Libor-to-OIS Shift Challenges Buy Side

Terry Flanagan

Asset managers are facing systems challenges as banks switch over from Libor to overnight indexed swaps (OIS) for discounting their derivatives portfolios.

“For buy-side firms, implementing OIS discounting is complicated because there is no standard discounting methodology and a firm needs to reconcile methodologies across internal systems, third-party systems, and counterparty systems,” said Nosheen Khan, director in Markit’s portfolio valuations service.

An overnight indexed swap (OIS) is an interest rate swap where the periodic floating rate of the swap is equal to the geometric average of an overnight index (i.e., a published interest rate which is also called Overnight Rate) over every day of the payment period.

The index is typically an interest rate considered less risky than the corresponding interbank rate (Libor).

“OIS rates are a more accurate estimate of funding costs for fully collateralised trades,” Khan said. “Before the credit crisis, the basis between Libor and OIS was negligible, and the Libor swap market was more liquid than OIS, making Libor a widely used as a proxy for funding costs. Now, because the OIS-Libor basis is significant, the market is migrating to OIS discounting in order to more accurately value OTC derivatives.”

Markit Portfolio Valuations has more than 230 clients that rely on its market knowledge and expertise to provide accurate independent valuations for their OTC derivatives.

“To help them, we provide a high level of transparency about our methodology and data inputs that they need to resolve differences and effectively engage counterparties in the case of price challenges,” Khan said.

The Bank for International Settlements estimates that at the end of 2011, $1.8 trillion of collateral was posted against counterparty credit exposures. The amount of collateral fluctuates daily with the value of the associated derivatives transactions.

Markit has enhanced its overnight indexed swap (OIS) discounting methodologies to allow for more accurate valuations of collateralized and uncollateralized trades.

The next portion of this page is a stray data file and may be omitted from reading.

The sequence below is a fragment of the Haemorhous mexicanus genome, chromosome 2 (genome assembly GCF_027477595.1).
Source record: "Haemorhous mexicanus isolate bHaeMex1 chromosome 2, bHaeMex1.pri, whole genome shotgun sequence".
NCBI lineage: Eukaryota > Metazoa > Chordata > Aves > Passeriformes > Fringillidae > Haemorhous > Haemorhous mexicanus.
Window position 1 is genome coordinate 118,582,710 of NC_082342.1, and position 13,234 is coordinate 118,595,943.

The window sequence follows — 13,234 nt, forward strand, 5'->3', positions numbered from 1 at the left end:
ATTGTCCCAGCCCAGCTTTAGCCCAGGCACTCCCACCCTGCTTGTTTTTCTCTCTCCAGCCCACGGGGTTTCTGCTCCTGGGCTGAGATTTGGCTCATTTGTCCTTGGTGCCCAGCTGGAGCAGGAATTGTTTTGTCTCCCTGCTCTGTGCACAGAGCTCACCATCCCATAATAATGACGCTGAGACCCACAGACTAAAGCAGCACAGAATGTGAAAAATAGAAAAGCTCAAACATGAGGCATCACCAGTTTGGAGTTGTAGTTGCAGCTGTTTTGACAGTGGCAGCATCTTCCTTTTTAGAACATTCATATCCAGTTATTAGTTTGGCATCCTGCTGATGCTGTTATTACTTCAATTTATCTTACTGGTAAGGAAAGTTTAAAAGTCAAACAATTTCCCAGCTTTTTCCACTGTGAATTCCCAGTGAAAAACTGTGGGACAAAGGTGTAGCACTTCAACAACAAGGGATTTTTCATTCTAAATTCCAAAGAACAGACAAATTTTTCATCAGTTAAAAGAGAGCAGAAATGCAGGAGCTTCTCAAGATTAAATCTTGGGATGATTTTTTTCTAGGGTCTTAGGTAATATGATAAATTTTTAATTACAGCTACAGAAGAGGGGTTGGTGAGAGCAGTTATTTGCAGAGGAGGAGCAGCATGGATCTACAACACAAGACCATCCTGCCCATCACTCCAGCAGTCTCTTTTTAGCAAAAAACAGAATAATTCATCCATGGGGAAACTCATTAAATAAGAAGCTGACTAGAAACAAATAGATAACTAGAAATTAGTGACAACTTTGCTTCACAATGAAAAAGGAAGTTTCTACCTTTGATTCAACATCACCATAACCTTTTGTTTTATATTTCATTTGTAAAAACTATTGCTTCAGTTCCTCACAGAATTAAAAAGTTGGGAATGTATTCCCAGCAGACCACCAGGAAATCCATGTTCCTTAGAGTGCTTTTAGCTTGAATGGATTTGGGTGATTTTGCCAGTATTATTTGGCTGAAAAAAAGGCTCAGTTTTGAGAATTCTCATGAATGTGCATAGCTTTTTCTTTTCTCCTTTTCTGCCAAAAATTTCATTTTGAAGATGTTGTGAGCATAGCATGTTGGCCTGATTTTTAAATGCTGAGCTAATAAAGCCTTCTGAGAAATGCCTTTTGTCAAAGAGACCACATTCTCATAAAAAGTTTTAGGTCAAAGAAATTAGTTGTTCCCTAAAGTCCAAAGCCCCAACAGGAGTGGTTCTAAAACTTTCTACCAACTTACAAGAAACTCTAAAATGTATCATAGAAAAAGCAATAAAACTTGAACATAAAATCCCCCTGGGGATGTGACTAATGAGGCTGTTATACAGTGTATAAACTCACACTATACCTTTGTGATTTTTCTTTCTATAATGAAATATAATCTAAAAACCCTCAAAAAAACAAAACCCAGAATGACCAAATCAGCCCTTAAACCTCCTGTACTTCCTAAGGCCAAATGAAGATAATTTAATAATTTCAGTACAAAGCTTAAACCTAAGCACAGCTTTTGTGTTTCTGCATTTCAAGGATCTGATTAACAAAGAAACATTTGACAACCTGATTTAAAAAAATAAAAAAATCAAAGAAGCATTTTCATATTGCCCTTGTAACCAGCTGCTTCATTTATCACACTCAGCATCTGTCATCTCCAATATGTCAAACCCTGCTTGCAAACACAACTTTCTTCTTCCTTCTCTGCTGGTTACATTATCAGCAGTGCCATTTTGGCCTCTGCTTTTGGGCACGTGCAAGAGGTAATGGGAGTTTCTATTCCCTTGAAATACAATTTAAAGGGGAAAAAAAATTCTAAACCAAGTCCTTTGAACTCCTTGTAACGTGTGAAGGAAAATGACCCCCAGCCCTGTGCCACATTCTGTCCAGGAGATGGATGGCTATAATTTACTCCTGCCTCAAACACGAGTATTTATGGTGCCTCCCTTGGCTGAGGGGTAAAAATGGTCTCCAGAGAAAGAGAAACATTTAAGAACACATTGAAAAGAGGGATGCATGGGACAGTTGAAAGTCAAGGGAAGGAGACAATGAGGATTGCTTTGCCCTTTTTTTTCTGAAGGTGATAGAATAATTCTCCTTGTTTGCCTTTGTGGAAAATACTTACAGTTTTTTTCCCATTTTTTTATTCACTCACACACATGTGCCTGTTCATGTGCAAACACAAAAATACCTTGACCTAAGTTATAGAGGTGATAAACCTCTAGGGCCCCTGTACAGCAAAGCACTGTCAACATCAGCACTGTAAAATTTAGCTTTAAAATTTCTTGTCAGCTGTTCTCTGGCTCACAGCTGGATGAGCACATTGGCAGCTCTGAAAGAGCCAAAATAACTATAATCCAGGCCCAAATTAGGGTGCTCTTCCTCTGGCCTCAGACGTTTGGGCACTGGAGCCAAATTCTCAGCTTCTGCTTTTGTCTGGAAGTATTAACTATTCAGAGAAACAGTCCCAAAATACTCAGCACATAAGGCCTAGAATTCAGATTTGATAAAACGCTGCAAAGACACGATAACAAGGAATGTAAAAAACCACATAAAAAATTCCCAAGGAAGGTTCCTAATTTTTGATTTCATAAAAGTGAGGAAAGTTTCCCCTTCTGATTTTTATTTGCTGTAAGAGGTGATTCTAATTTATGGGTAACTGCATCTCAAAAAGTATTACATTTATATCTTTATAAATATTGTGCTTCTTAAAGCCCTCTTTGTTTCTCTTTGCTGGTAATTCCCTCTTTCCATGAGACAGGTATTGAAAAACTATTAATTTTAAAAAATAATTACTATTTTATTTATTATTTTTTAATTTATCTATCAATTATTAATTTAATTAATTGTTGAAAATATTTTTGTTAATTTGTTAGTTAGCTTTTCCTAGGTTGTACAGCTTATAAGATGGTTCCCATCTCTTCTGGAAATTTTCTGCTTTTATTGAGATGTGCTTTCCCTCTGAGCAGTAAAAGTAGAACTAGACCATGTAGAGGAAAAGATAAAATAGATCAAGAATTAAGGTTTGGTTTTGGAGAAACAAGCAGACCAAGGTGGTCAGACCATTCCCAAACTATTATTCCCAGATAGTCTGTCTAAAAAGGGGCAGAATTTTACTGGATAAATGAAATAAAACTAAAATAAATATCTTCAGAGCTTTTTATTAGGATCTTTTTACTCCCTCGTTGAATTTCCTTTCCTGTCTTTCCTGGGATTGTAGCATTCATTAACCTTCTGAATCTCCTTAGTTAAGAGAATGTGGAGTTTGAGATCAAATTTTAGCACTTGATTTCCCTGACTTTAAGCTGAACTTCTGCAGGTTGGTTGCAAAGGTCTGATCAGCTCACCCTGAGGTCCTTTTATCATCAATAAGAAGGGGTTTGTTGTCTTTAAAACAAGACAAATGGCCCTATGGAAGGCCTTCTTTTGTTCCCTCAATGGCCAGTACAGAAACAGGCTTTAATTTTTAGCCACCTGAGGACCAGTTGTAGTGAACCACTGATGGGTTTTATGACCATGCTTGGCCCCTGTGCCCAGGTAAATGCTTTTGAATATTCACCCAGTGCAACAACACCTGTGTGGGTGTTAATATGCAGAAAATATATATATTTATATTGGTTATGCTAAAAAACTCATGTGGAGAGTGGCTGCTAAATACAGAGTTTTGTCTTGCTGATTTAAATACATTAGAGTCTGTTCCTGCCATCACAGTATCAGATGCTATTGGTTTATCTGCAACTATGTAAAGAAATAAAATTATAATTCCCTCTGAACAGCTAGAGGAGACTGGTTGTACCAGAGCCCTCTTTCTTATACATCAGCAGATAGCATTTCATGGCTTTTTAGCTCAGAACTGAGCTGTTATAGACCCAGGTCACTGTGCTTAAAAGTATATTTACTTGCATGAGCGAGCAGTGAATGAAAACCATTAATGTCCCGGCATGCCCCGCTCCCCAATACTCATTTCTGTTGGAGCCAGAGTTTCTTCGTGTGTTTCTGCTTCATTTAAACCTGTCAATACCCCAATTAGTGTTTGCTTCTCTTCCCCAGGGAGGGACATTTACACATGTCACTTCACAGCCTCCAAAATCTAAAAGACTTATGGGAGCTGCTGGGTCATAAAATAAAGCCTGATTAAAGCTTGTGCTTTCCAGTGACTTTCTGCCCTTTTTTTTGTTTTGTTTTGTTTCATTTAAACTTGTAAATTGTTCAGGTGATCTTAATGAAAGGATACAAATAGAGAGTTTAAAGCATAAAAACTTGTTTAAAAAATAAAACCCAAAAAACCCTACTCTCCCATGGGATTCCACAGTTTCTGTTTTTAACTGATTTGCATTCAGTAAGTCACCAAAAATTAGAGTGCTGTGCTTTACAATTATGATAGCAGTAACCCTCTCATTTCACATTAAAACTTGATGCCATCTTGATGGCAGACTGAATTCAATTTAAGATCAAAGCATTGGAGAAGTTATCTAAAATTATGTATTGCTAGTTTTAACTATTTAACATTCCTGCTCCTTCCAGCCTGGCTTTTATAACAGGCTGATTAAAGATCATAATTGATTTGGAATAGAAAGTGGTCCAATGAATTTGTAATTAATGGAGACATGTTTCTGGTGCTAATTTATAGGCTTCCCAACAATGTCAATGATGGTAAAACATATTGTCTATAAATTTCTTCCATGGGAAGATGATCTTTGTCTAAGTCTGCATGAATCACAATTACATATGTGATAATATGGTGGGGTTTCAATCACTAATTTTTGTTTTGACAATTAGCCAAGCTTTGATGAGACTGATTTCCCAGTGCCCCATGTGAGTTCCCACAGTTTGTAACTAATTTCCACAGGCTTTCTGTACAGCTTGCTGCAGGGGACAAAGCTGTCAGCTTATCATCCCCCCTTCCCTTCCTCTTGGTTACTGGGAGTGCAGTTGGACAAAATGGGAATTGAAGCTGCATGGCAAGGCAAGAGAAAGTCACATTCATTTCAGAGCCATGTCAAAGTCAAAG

The enhancements enable Markit clients to select the discounting method that matches their credit support annexes (CSAs), namely OIS, Libor, or specific dual-currency funding curves, and to match the funding curve to the tenor basis of the trade, the company said.

Markit first introduced OIS discounting to its valuations services in 2011, and the practice has since become the industry standard for calculating the margin requirements specified in CSAs, the agreements that govern collateral posted for non-cleared OTC derivatives transactions.

The International Swaps and Derivatives Association earlier this year introduced a standardized credit support annex (SCSA), based on OIS discounting, in order to accelerate the trend toward a more accurate method for pricing OTC interest-rate swaps.

The SCSA supports the move to OIS discounting by grouping derivatives into separate buckets or “silos,” based on currency. Each currency silo is evaluated independently to generate a required movement of collateral in the relevant currency.

“One of the stated objectives of ISDA’s standard CSA is to support the OIS model,” said Ted Leveroni, executive director of derivatives strategy and external relations at post-trade services provider Omgeo. “While the use of the standard CSA will remain optional between counterparties, all indications seem to point to OIS as the preferred industry discounting method going forward.”

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